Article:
Business, Legal & Accounting Glossary
A statistical indicator providing a representation of the value of the securities which constitute it. Indices often serve as barometers for a given market or industry and benchmarks against which financial or economic performance is measured.
A numerical scale used to compare variables with one another or with some reference number.
An index is a hypothetical basket of securities or economic variables designed to track changes over time. The most common type of index tends to be the stock index such as the Dow Jones Industrial Average and the S&P 500 Index. Each index has its own methodology for calculating the effect of individual index components. The Dow Jones, for example, treats its 30 stocks identically; a rise of $1 in the stock of a $300B company affects the index in exactly the same way as a rise of $1 in the stock of a $30M company stock. Other indexes make varying degrees of adjustments to account for the differences in company size.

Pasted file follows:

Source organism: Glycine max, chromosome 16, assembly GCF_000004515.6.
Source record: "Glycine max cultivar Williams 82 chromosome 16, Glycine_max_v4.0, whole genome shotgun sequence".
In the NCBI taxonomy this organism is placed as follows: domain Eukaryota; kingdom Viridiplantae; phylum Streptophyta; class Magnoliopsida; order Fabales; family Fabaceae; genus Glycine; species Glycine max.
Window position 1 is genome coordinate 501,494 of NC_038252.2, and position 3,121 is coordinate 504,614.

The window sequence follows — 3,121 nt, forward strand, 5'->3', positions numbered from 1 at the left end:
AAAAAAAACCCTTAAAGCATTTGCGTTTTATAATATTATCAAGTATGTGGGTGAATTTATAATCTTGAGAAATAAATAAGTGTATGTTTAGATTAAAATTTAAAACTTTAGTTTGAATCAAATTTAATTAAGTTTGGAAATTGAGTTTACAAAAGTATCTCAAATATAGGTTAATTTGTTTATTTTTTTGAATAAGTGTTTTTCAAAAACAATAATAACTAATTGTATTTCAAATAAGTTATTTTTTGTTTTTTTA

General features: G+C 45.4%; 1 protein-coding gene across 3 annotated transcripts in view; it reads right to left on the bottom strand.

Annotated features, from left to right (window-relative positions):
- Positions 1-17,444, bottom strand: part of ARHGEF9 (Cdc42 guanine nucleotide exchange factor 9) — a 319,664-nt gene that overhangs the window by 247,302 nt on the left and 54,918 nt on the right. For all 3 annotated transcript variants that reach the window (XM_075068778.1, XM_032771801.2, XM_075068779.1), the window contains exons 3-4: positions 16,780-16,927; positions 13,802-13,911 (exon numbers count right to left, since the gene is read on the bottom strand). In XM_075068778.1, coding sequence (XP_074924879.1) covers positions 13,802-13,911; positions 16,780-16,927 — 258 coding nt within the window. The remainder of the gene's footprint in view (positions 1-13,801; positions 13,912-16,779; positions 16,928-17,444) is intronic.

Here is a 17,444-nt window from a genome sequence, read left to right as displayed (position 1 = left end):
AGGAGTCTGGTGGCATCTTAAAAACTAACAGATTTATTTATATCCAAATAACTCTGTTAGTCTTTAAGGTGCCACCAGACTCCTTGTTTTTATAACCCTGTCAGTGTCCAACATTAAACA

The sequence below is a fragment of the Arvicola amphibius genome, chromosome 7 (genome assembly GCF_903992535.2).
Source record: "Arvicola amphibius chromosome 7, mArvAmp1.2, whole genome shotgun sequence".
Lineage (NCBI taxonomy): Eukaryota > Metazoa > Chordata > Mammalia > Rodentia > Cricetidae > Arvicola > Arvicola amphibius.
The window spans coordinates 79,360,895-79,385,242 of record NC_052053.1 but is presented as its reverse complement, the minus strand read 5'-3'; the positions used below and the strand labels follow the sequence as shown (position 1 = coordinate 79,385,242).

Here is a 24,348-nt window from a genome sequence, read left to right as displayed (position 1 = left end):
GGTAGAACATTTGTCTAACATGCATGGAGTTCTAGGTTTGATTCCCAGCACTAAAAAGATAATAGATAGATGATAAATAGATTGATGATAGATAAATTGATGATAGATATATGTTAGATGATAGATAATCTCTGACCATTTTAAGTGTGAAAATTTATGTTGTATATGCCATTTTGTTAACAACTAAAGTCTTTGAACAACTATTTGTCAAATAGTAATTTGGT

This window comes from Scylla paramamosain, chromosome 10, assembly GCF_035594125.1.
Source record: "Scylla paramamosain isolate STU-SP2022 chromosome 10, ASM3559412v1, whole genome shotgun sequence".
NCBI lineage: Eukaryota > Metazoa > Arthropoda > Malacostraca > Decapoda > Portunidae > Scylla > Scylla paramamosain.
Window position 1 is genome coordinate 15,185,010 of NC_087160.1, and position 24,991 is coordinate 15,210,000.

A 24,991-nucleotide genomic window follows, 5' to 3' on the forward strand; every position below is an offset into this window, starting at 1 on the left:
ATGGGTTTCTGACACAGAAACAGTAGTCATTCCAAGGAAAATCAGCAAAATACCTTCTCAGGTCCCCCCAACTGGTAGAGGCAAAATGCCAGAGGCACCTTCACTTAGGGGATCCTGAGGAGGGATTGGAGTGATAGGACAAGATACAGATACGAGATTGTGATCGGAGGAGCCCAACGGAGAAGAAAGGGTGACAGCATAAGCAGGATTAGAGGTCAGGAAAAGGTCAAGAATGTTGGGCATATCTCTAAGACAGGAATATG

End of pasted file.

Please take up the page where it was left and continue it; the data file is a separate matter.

Indexes can track market characteristics instead of market values. For example, the Volatility Index (VIX) measures options premiums to determine the market’s expectation for future volatility. There are also economic indices that track measures of economic health, such as the Consumer Price Index (CPI).
Hang Seng Index
market-share weighted index
market-value weighted index
NASDAQ Composite Index
NYSE Composite Index
pure index fund
Wilshire 5000 Equity Index
Employment Cost Index
market volatility index
Standard & Poor's 100
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This glossary post was last updated: 5th November, 2021 | 0 Views.